Last year, UNICEF UK published a report highlighting why we need this legislation as well in the UK, but also what would be the key elements of a due diligence requirement to ensure that children’s rights are adequately integrated. I will outline some of these key elements here.
One is that such legislation needs to adopt a comprehensive approach to human rights and environmental due diligence. This is because we need to look at impacts holistically: looking at the human rights aspects, but also the environmental aspects and how these are connected too, rather than taking a sector- or a topic-specific approach. Impacts on children’s rights happen in an ecosystem of other impacts, and this needs to be considered. Having a broad legislative approach on human rights and environmental due diligence, that also puts together environment and human rights, is one way that to enable the broad spectrum of children’s rights that can be affected by business activities to be addressed.
It is also necessary for legislation to recognise children as one of the key stakeholder groups that businesses need to consider. This is in line with the UN Guiding Principles on Business and Human Rights, according which businesses need to give specific attention to certain groups, because they are more at risk of vulnerability and marginalization. Children are specifically identified as one of these groups.
Looking at children as independent stakeholders means really embedding them into the whole due diligence process. It means, for example, for the impact assessment and subsequent prioritisation of issues, asking whether there is going to be a specific impact on children; whether the measures that the business want to take to address identified impacts take into account that children might be those impacted; whether it has been factored that in some circumstances children are more impacted than adults and impacts on them might have lifelong effects. It also means making sure that, children and/or their legitimate representatives are part of the dialogue with companies, that their views are listened to in a safe and meaningful way, and that they can inform decisions that businesses take.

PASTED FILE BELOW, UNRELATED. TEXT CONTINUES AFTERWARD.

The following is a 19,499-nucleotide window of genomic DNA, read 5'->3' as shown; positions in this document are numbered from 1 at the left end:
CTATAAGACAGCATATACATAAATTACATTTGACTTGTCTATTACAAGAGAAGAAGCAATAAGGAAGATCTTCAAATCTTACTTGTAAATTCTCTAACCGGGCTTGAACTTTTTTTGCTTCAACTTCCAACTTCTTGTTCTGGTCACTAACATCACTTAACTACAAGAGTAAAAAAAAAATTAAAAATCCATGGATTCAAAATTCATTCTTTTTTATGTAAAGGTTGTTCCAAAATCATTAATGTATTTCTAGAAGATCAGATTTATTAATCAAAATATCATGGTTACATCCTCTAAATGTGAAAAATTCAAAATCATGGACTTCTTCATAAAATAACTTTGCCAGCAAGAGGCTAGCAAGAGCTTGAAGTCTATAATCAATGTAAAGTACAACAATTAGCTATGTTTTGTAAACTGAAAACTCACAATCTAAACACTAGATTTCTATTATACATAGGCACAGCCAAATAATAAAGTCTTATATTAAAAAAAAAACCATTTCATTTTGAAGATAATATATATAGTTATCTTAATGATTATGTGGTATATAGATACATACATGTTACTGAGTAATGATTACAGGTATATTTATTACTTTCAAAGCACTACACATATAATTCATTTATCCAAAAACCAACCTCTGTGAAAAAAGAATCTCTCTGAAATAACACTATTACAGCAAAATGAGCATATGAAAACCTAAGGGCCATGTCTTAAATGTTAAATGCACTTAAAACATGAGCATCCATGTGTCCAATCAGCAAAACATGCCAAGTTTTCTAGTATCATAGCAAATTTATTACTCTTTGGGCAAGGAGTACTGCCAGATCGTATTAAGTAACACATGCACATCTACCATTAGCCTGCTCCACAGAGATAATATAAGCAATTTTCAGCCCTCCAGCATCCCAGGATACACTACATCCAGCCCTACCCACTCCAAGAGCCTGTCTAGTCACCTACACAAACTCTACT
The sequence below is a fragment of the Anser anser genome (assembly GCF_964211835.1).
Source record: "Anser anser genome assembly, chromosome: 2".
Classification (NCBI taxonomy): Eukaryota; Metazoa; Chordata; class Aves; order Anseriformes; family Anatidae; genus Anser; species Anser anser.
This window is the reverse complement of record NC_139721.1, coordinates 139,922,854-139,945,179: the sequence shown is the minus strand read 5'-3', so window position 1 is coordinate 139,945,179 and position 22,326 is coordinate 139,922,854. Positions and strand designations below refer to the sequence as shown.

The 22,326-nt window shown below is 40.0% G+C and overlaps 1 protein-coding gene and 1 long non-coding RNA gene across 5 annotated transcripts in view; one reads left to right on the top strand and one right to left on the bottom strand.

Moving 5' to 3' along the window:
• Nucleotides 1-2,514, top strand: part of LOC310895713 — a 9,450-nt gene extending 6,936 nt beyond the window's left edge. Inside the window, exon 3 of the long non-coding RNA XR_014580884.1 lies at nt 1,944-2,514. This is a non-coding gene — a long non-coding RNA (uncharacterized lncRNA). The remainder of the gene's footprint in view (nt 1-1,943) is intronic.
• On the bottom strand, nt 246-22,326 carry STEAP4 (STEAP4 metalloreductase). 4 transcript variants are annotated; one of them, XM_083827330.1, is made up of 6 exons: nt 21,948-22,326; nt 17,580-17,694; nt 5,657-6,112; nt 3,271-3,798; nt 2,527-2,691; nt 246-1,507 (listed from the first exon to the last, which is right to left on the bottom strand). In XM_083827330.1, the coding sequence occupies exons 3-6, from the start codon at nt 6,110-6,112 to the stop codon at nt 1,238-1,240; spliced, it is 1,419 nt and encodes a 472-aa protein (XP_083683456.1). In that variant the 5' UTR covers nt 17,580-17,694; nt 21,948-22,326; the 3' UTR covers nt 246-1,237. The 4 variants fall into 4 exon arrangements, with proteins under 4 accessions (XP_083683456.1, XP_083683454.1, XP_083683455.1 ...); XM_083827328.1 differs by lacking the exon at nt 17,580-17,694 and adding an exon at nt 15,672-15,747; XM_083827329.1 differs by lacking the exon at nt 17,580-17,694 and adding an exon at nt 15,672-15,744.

Moreover, it is necessary to avoid unintended consequences. Legislation on due diligence should not lead to a tick box exercise, with businesses adopting more a risk adverse and compliance focussed approach. Instead, legislation needs to drive the idea that businesses should identify and address the root causes of the relevant child rights issues.
Business interactions with and impacts on children’s rights are complex and varied. Because the most serious impacts on children’s rights are likely to happen beyond tier one of companies’ supply chains, legislation should also go beyond tier one. It is also important to acknowledge that risks to children do not lie only in the supply chain of a company; impacts on children can happen also in relation to the products put into the market.
Finally, legislation should also clarify the standard of care for businesses and this should be based on the international human rights framework, which also includes child rights.
Lastly, other elements that can contribute to making legislation truly effective are:
- a minimum disclosure requirement linked to the due diligence legislation;
- an enforcement mechanism;
- guidance for businesses on what adequate and effective due diligence in certain contexts and specific topics means;
- access to justice. The UN Committee on the Rights of the Child has always been clear that “for rights to have meaning, effective remedies must be available to redress violations”. If any legislation on due diligence is going to be meaningful and effective, it needs also to have an element ensuring access to justice.
Citação sugerida: M. Pia Bianchetti”Legislating for corporate human rights and environmental due diligence that works for children: practical considerations”. Nova Centre on Business, Human Rights and the Environment Blog, 27 Maio 2021.